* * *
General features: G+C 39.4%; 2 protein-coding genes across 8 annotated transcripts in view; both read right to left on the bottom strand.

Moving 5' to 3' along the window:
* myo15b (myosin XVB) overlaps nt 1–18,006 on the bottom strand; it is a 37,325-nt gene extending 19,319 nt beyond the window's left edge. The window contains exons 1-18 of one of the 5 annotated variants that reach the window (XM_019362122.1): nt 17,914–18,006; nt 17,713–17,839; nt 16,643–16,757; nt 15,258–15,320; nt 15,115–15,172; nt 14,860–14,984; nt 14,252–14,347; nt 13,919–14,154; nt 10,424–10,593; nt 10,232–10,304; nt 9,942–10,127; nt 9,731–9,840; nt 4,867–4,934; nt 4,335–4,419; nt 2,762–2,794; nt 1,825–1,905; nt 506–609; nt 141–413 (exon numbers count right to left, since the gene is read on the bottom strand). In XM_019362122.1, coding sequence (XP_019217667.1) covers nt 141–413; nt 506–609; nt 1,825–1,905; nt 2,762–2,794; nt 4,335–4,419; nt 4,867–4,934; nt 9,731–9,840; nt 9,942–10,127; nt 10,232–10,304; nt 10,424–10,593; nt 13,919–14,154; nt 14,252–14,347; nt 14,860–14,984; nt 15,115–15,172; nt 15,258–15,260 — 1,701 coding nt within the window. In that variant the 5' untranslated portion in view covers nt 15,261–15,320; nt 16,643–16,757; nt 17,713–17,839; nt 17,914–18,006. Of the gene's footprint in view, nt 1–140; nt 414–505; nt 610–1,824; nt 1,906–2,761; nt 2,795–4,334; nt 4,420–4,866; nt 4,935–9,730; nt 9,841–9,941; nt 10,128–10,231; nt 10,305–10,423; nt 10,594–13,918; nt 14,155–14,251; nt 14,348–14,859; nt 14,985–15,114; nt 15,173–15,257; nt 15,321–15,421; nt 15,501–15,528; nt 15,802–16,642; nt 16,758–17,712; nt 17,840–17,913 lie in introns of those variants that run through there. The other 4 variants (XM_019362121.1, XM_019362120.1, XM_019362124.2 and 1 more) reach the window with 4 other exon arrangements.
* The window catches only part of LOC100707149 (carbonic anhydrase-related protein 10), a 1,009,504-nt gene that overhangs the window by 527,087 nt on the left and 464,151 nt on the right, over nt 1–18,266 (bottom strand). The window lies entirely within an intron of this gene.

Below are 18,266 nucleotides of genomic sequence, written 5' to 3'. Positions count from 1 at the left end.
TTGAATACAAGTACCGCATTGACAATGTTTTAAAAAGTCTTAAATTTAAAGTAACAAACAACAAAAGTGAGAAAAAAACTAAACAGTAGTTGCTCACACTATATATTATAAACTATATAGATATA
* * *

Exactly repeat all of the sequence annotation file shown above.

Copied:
General features: G+C 39.4%; 2 protein-coding genes across 8 annotated transcripts in view; both read right to left on the bottom strand.

Moving 5' to 3' along the window:
* myo15b (myosin XVB) overlaps nt 1–18,006 on the bottom strand; it is a 37,325-nt gene extending 19,319 nt beyond the window's left edge. The window contains exons 1-18 of one of the 5 annotated variants that reach the window (XM_019362122.1): nt 17,914–18,006; nt 17,713–17,839; nt 16,643–16,757; nt 15,258–15,320; nt 15,115–15,172; nt 14,860–14,984; nt 14,252–14,347; nt 13,919–14,154; nt 10,424–10,593; nt 10,232–10,304; nt 9,942–10,127; nt 9,731–9,840; nt 4,867–4,934; nt 4,335–4,419; nt 2,762–2,794; nt 1,825–1,905; nt 506–609; nt 141–413 (exon numbers count right to left, since the gene is read on the bottom strand). In XM_019362122.1, coding sequence (XP_019217667.1) covers nt 141–413; nt 506–609; nt 1,825–1,905; nt 2,762–2,794; nt 4,335–4,419; nt 4,867–4,934; nt 9,731–9,840; nt 9,942–10,127; nt 10,232–10,304; nt 10,424–10,593; nt 13,919–14,154; nt 14,252–14,347; nt 14,860–14,984; nt 15,115–15,172; nt 15,258–15,260 — 1,701 coding nt within the window. In that variant the 5' untranslated portion in view covers nt 15,261–15,320; nt 16,643–16,757; nt 17,713–17,839; nt 17,914–18,006. Of the gene's footprint in view, nt 1–140; nt 414–505; nt 610–1,824; nt 1,906–2,761; nt 2,795–4,334; nt 4,420–4,866; nt 4,935–9,730; nt 9,841–9,941; nt 10,128–10,231; nt 10,305–10,423; nt 10,594–13,918; nt 14,155–14,251; nt 14,348–14,859; nt 14,985–15,114; nt 15,173–15,257; nt 15,321–15,421; nt 15,501–15,528; nt 15,802–16,642; nt 16,758–17,712; nt 17,840–17,913 lie in introns of those variants that run through there. The other 4 variants (XM_019362121.1, XM_019362120.1, XM_019362124.2 and 1 more) reach the window with 4 other exon arrangements.
* The window catches only part of LOC100707149 (carbonic anhydrase-related protein 10), a 1,009,504-nt gene that overhangs the window by 527,087 nt on the left and 464,151 nt on the right, over nt 1–18,266 (bottom strand). The window lies entirely within an intron of this gene.

Below are 18,266 nucleotides of genomic sequence, written 5' to 3'. Positions count from 1 at the left end.
TTGAATACAAGTACCGCATTGACAATGTTTTAAAAAGTCTTAAATTTAAAGTAACAAACAACAAAAGTGAGAAAAAAACTAAACAGTAGTTGCTCACACTATATATTATAAACTATATAGATATA